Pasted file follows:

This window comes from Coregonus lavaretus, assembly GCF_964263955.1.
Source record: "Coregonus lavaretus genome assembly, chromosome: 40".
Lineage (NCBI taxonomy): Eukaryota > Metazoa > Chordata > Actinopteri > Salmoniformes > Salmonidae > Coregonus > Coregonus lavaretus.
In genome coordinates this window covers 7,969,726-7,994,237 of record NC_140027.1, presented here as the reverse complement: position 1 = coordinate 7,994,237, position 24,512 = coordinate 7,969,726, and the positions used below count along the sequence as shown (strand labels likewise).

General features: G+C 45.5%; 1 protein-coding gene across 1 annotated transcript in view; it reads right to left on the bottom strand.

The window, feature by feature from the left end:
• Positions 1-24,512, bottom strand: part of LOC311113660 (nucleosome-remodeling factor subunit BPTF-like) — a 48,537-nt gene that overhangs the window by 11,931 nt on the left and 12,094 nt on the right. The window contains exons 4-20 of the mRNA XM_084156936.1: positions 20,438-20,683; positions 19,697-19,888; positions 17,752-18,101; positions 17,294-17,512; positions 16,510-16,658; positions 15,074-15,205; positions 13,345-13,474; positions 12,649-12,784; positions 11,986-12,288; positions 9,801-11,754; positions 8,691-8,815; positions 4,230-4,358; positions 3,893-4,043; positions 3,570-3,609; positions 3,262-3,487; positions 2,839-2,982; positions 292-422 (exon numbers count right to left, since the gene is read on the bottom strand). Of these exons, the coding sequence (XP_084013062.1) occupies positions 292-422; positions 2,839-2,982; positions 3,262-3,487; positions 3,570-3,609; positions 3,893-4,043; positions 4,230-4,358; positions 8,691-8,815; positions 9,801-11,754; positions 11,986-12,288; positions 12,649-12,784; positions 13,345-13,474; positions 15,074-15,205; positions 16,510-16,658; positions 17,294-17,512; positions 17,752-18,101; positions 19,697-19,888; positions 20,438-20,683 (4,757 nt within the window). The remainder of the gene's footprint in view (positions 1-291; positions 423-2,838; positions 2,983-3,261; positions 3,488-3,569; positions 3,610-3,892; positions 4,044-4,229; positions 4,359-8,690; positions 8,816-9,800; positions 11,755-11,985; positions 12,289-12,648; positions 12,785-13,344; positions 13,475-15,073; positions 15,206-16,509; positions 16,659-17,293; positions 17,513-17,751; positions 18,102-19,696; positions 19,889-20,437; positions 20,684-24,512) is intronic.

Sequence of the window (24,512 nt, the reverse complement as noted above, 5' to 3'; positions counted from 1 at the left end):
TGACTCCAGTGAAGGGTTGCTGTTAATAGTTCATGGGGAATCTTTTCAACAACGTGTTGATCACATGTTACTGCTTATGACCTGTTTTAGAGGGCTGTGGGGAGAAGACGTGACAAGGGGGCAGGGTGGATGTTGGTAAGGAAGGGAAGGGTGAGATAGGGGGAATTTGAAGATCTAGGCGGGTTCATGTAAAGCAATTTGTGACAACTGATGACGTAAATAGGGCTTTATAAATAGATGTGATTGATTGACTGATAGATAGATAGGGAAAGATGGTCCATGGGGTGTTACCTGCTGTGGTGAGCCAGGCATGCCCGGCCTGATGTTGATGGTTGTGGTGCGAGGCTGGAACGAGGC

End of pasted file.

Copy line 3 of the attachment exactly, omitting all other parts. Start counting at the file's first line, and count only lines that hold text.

Lineage (NCBI taxonomy): Eukaryota > Metazoa > Chordata > Actinopteri > Salmoniformes > Salmonidae > Coregonus > Coregonus lavaretus.